Tom Van Dyke said...

I don't dismiss anyone's opinion, Ben. Neither do I take opinions as facts. Be it Rev. Mr. Kowalski or David Barton, I listen respectfully, let them lead me to the original source, and then I'll read for myself, to draw my own conclusions.

A "Calvinistic" method of reading of history? Hehe, so be it.

Ray said...

I believe Mr. Kowalski is on firm grounds for his claim per Federalist 47, Madison adapting Montesquieu's 3-branch government for American needs.>

He's not on firm ground, other guys wrote about separation of powers before Madison did in 1787. It's just a shame how biased the secular historians are, or maybe it shows their ignorance. It isn't a mystery why all those guys deny the Christian nation thesis; their ignorance has blinded them to the facts, especially guys like Brookhiser and his comments about Hamilton.

Our Founding Truth said...

believe Mr. Kowalski is on firm grounds for his claim per Federalist 47, Madison adapting Montesquieu's 3-branch government for American needs.>

He's not on firm ground, other guys wrote about separation of powers before Madison did in 1787. It's just a shame how biased the secular historians are, or maybe it shows their ignorance. It isn't a mystery why all those guys deny the Christian nation thesis; their ignorance has blinded them to the facts, especially guys like Brookhiser and his comments about Hamilton.

bpabbott said...

Ray/OFT, perhaps you should delete on of the entries above before *everyone* visiting this blog concludes what I already know ... that you are a *liar*!

BTW, no one is claiming that Madison invented the separation of powers, only that he championed the concept into the US Consitution.

For example; The Constitution contains no provision expliciting declaring that the powers of the three branches of the federal government shall be separated. James Madison, in his original draft of what would become the Bill of Rights, included a proposed amendment that would make the separation of powers explicit, but his proposal was rejected, largely because his fellow members of Congress thought the separation of powers principle to be implicit in the structure of government under the Constitution. Madison's proposed amendment, they concluded, would be a redundancy.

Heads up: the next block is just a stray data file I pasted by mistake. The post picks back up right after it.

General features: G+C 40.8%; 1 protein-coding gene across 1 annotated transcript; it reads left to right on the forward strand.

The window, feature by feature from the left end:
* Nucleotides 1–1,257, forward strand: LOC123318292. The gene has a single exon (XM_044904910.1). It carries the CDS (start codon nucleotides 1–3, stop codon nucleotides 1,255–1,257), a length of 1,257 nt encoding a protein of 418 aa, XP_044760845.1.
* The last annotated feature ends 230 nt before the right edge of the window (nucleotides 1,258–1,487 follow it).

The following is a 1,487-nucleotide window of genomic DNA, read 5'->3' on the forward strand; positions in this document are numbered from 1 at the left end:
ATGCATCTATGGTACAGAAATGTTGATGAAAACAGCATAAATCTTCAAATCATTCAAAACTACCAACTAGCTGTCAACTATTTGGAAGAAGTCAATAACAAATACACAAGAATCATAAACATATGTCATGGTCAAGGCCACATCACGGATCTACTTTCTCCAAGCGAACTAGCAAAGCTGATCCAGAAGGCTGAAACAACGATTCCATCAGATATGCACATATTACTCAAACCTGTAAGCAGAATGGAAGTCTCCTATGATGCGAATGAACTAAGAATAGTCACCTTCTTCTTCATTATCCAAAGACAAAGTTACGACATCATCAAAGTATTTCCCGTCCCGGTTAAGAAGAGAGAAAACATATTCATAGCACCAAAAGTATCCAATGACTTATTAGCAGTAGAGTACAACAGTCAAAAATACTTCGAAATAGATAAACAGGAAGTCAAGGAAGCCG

and this example; Perhaps Madison was the most obsessed of all the framers with controlling power within the new government’s design. His views are summarized in the following, “If men were angels, no government would be necessary…In framing a government which is to be administered by men over men, the great difficulty lies in this: You must first enable the government to control the governed; and in the next place, oblige it to control itself. A dependence on the people is no doubt the primary control on the government; but experience has taught mankind the necessity of auxiliary precautions,” (Collier and Collier, 1986: 48).

and another; The doctrine of separation of powers, as implemented in drafting the Constitution, was based on several principles generally held: the separation of government into three branches, legislative, executive, and judicial; the conception that each branch performs unique and identifiable functions that are appropriate to each; and the limitation of the personnel of each branch to that branch, so that no one person or group should be able to serve in more than one branch simultaneously. To a great extent, the Constitution effectuated these principles, but critics objected to what they regarded as a curious intermixture of functions, to, for example, the veto power of the President over legislation and to the role of the Senate in the appointment of executive officers and judges and in the treaty-making process. It was to these objections that Madison turned in a powerful series of essays. 5